Civil discourse seems a lost art these days. But very human encounter affords us an opportunity for loving, healing, connection. So it matters how mindfully we engage one another. And it reflects upon our character.
Fair fighting is fighting with principle. It’s strong advocacy tempered with care and concern. When we fight fairly, with principle, and with care not to needlessly injure, we build instead of destroy.
Fighting dirty is fighting without principle-guided limits and boundaries. It’s placing winning over everything and using whatever tactics or psychological “weapons” you can think of to secure the dominant position. Such fighting is the destroyer of relationships.
Some things are well worth fighting for. But there’s a way to go about this enterprise that builds as opposed to destroys.
We have to be right with ourselves achieve right relationship with others. And to be right with ourselves we have to master our appetites and aversions.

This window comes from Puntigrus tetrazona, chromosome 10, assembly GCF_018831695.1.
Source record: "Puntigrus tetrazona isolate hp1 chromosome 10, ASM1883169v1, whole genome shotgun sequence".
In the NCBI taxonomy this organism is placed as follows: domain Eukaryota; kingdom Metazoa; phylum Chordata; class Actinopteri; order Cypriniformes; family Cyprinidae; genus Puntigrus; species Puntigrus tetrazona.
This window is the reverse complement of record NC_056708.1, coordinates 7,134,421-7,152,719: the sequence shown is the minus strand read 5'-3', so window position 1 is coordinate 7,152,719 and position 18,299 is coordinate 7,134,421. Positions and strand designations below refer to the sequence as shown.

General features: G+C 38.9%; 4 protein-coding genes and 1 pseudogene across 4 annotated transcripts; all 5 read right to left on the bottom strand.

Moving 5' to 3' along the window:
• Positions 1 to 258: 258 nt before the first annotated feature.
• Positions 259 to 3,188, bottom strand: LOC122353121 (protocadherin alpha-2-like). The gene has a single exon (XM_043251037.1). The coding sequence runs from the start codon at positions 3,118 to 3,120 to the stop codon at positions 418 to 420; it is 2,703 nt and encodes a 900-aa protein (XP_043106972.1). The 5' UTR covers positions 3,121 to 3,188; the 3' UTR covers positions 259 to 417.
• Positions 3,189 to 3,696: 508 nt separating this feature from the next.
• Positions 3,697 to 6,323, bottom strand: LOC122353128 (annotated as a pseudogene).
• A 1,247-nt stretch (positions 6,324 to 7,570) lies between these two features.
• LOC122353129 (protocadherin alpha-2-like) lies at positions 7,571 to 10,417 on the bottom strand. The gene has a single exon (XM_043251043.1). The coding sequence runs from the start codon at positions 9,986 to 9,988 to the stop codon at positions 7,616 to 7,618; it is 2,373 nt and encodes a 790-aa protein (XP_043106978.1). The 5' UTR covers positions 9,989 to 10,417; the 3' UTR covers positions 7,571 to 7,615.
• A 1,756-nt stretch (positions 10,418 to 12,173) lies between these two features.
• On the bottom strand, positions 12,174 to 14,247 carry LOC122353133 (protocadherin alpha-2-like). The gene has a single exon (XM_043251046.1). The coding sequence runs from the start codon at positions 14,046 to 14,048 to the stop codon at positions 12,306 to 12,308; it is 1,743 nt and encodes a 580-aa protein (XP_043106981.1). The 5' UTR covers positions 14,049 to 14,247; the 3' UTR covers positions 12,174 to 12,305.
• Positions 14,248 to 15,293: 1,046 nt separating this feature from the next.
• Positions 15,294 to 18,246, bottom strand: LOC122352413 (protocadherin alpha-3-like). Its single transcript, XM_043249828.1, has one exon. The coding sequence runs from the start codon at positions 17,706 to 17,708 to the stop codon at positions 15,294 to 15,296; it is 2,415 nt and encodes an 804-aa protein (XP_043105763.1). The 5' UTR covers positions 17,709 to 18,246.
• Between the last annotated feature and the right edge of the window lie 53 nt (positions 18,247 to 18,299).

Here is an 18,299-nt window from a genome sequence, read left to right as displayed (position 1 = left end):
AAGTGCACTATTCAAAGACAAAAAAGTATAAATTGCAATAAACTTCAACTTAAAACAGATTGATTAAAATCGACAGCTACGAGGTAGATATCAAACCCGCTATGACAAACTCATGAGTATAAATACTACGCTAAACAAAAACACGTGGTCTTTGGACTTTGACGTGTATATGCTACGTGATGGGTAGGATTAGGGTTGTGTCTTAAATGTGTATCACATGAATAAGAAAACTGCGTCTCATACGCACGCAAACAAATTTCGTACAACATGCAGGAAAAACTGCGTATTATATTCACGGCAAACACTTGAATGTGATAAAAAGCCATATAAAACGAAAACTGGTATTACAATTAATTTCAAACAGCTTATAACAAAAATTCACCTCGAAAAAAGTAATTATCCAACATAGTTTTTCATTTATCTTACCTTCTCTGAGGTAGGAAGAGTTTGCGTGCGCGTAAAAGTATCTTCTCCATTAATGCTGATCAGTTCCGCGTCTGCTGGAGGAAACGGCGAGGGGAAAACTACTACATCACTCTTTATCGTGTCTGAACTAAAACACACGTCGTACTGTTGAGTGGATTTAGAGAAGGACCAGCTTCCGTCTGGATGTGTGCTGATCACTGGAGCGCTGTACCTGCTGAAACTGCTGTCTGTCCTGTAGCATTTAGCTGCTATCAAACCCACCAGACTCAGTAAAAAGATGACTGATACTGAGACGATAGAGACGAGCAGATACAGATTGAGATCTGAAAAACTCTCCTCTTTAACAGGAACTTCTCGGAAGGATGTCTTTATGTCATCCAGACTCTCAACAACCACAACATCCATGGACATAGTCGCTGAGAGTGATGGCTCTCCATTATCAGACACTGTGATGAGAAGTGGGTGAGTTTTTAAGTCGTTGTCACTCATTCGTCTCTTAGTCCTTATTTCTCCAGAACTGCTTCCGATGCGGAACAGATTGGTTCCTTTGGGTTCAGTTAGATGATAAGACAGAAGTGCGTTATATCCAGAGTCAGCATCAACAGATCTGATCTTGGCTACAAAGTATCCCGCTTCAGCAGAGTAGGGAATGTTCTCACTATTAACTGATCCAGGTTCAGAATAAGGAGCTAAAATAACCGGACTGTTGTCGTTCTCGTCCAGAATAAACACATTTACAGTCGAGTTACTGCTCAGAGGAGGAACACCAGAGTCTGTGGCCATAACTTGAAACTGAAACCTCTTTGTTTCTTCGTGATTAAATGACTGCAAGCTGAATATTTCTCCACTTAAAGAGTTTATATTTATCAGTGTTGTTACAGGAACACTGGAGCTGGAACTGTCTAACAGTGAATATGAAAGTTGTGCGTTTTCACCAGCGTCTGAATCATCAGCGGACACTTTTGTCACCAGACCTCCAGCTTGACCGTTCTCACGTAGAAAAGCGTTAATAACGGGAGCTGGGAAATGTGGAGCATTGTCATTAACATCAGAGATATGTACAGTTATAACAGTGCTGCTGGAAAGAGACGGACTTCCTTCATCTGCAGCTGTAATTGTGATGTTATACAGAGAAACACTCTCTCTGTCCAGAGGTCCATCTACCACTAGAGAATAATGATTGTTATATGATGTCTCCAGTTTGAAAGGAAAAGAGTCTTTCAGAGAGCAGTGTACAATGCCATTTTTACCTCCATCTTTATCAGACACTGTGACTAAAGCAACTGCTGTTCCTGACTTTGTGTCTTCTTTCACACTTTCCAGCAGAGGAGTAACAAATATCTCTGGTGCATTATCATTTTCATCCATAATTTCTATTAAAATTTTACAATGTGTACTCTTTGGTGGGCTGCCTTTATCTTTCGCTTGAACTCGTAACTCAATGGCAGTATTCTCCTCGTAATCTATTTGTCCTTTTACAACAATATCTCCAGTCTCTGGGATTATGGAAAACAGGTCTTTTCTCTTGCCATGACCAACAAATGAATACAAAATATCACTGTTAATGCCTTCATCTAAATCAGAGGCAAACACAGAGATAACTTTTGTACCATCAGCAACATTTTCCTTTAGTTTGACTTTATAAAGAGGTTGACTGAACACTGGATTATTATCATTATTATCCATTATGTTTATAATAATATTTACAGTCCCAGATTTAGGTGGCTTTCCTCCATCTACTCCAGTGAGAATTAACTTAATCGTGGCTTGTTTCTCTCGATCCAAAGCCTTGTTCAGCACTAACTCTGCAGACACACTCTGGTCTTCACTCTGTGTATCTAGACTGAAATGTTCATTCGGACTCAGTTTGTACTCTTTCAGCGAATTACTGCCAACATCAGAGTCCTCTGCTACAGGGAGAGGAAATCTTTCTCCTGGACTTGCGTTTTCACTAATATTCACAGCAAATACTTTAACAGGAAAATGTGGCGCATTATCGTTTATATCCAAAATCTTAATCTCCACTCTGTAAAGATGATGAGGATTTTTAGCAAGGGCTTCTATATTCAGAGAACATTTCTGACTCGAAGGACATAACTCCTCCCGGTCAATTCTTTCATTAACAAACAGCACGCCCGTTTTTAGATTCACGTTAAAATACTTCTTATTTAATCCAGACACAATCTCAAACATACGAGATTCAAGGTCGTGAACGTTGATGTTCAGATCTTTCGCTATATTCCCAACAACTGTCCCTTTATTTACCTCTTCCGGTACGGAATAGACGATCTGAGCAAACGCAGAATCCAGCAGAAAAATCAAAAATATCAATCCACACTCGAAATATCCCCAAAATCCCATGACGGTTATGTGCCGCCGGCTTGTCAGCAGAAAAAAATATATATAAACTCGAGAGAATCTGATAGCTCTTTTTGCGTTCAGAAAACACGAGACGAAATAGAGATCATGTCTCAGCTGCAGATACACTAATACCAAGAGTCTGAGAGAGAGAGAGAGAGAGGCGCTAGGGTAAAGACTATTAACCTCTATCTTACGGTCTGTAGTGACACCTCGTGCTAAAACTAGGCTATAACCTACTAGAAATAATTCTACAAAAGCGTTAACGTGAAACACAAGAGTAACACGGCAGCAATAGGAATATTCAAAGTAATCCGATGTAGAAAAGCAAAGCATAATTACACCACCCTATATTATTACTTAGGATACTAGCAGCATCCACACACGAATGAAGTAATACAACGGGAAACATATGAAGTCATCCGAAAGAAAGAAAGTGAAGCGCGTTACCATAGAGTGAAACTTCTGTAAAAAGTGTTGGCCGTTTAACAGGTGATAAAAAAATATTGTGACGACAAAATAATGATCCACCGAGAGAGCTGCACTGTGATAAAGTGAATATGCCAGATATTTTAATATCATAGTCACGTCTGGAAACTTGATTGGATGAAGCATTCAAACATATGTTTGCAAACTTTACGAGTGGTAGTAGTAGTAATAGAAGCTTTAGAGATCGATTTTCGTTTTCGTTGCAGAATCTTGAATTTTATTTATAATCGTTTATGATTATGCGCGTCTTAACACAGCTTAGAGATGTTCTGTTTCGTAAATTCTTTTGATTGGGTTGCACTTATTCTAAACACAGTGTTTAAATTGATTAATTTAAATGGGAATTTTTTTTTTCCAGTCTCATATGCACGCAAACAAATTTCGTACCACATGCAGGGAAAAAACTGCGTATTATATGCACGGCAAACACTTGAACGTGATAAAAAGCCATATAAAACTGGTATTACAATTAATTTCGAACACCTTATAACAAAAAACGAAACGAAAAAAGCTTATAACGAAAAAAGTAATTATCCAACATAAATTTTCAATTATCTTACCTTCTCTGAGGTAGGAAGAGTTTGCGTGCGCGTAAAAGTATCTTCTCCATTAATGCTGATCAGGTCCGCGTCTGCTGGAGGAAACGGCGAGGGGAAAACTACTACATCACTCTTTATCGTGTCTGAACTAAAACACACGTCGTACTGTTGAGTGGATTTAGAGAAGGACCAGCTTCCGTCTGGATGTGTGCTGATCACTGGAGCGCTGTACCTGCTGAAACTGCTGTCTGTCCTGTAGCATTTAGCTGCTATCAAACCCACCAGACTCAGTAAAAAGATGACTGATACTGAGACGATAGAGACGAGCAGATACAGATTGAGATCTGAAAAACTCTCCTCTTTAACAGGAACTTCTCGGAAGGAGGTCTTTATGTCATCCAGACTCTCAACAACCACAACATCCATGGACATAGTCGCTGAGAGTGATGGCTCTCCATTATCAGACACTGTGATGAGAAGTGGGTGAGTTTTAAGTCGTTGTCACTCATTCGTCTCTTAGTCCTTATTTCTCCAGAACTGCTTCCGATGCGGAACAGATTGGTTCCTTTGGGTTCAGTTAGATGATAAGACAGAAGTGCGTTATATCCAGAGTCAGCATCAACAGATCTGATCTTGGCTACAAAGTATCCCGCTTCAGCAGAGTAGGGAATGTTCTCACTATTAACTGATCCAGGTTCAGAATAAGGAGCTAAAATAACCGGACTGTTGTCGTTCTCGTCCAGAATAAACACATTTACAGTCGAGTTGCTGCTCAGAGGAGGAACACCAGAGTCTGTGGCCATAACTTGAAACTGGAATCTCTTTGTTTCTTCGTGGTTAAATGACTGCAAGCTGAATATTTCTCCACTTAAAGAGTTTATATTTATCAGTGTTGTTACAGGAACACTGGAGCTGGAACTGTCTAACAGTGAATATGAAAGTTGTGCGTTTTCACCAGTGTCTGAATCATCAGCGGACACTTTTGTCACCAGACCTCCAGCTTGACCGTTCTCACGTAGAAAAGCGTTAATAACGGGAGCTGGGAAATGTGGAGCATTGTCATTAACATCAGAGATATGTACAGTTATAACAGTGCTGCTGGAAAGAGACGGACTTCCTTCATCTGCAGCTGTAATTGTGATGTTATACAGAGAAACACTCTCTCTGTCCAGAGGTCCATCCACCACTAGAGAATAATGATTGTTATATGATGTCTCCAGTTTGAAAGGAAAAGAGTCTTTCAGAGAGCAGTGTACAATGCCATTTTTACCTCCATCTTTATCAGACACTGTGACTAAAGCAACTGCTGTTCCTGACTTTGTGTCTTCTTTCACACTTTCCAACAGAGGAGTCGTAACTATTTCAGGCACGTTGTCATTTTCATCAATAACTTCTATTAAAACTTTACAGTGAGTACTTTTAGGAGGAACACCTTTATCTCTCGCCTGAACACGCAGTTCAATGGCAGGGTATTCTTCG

Egomaniacal characters are grandiose narcissists. And their grandiosity sometimes borders on the delusional.
Our egos serve an important purpose. They help us navigate this world and deal with its slings and arrows. But we can identify too much with them. And when we do, we lose touch with our more authentic self. To see the bigger picture, be more fully alive, and treat each other justly, we must eventually surrender our egos. Narcissistic ego inflation interferes with that.
Waking up can take many forms. For some, it’s a sudden event. For others, it’s more of a process. And it can happen in various ways. Sometimes, it’s born of intense joy and passion. We’re truly jolted into awareness. But more often, it comes on the heels of great emotional pain. In either case, we lose our smaller, false self. And in the process, we discover our true self, our soul.
Spiritual growth and character growth go hand-in-hand. And such growth is all about relationship – to ourselves, others, and our concept of a “higher power.”
Many folks these days have narcissistic features in their character. However, that doesn’t necessarily make them a narcissistic personality. Nor does it necessarily mean they have a personality or character disorder. It helps to understand the vast spectrum of narcissism.